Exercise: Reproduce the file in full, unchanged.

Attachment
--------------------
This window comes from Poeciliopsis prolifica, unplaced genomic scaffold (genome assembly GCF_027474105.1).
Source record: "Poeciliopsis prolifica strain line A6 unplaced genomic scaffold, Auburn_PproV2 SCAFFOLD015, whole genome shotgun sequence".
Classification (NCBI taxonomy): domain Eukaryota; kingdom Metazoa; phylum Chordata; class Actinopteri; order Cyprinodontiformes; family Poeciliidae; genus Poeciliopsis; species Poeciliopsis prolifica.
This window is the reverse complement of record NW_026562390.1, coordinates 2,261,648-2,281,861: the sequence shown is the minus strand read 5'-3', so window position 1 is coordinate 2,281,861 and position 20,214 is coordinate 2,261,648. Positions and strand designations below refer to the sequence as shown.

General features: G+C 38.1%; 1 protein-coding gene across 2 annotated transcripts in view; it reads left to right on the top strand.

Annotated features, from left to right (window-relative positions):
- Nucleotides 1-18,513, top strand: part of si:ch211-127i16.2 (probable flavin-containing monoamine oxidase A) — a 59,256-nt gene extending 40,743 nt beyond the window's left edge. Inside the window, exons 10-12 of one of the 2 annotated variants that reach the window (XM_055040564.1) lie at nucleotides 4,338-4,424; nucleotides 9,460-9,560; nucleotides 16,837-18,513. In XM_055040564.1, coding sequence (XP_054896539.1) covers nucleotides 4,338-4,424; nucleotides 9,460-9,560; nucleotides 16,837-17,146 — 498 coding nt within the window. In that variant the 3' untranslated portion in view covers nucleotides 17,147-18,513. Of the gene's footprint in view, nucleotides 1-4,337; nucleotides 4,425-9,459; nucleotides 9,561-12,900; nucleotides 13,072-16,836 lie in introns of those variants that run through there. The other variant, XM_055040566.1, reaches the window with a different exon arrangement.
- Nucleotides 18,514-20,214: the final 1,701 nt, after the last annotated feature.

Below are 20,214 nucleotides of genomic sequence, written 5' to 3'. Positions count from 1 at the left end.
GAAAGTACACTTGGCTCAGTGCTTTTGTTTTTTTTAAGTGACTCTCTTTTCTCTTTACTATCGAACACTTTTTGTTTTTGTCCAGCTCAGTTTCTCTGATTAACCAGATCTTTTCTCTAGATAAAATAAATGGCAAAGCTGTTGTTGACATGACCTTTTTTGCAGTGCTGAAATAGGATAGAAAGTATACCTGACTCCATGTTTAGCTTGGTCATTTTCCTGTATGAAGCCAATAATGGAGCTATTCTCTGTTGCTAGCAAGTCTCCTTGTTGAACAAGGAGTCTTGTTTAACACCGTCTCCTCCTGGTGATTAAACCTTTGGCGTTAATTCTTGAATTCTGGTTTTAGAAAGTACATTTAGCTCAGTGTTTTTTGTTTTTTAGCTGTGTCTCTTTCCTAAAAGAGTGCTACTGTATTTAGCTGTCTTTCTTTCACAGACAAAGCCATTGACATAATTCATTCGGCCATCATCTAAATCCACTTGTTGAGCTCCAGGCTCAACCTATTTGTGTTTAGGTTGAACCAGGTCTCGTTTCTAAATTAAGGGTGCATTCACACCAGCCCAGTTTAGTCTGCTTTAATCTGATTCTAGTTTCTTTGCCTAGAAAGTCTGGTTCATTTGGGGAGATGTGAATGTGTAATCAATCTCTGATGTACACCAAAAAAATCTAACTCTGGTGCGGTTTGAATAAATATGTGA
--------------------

This window comes from Poeciliopsis prolifica, unplaced genomic scaffold (genome assembly GCF_027474105.1).
Source record: "Poeciliopsis prolifica strain line A6 unplaced genomic scaffold, Auburn_PproV2 SCAFFOLD015, whole genome shotgun sequence".
Classification (NCBI taxonomy): domain Eukaryota; kingdom Metazoa; phylum Chordata; class Actinopteri; order Cyprinodontiformes; family Poeciliidae; genus Poeciliopsis; species Poeciliopsis prolifica.
This window is the reverse complement of record NW_026562390.1, coordinates 2,261,648-2,281,861: the sequence shown is the minus strand read 5'-3', so window position 1 is coordinate 2,281,861 and position 20,214 is coordinate 2,261,648. Positions and strand designations below refer to the sequence as shown.

General features: G+C 38.1%; 1 protein-coding gene across 2 annotated transcripts in view; it reads left to right on the top strand.

Annotated features, from left to right (window-relative positions):
- Nucleotides 1-18,513, top strand: part of si:ch211-127i16.2 (probable flavin-containing monoamine oxidase A) — a 59,256-nt gene extending 40,743 nt beyond the window's left edge. Inside the window, exons 10-12 of one of the 2 annotated variants that reach the window (XM_055040564.1) lie at nucleotides 4,338-4,424; nucleotides 9,460-9,560; nucleotides 16,837-18,513. In XM_055040564.1, coding sequence (XP_054896539.1) covers nucleotides 4,338-4,424; nucleotides 9,460-9,560; nucleotides 16,837-17,146 — 498 coding nt within the window. In that variant the 3' untranslated portion in view covers nucleotides 17,147-18,513. Of the gene's footprint in view, nucleotides 1-4,337; nucleotides 4,425-9,459; nucleotides 9,561-12,900; nucleotides 13,072-16,836 lie in introns of those variants that run through there. The other variant, XM_055040566.1, reaches the window with a different exon arrangement.
- Nucleotides 18,514-20,214: the final 1,701 nt, after the last annotated feature.

Below are 20,214 nucleotides of genomic sequence, written 5' to 3'. Positions count from 1 at the left end.
GAAAGTACACTTGGCTCAGTGCTTTTGTTTTTTTTAAGTGACTCTCTTTTCTCTTTACTATCGAACACTTTTTGTTTTTGTCCAGCTCAGTTTCTCTGATTAACCAGATCTTTTCTCTAGATAAAATAAATGGCAAAGCTGTTGTTGACATGACCTTTTTTGCAGTGCTGAAATAGGATAGAAAGTATACCTGACTCCATGTTTAGCTTGGTCATTTTCCTGTATGAAGCCAATAATGGAGCTATTCTCTGTTGCTAGCAAGTCTCCTTGTTGAACAAGGAGTCTTGTTTAACACCGTCTCCTCCTGGTGATTAAACCTTTGGCGTTAATTCTTGAATTCTGGTTTTAGAAAGTACATTTAGCTCAGTGTTTTTTGTTTTTTAGCTGTGTCTCTTTCCTAAAAGAGTGCTACTGTATTTAGCTGTCTTTCTTTCACAGACAAAGCCATTGACATAATTCATTCGGCCATCATCTAAATCCACTTGTTGAGCTCCAGGCTCAACCTATTTGTGTTTAGGTTGAACCAGGTCTCGTTTCTAAATTAAGGGTGCATTCACACCAGCCCAGTTTAGTCTGCTTTAATCTGATTCTAGTTTCTTTGCCTAGAAAGTCTGGTTCATTTGGGGAGATGTGAATGTGTAATCAATCTCTGATGTACACCAAAAAAATCTAACTCTGGTGCGGTTTGAATAAATATGTGA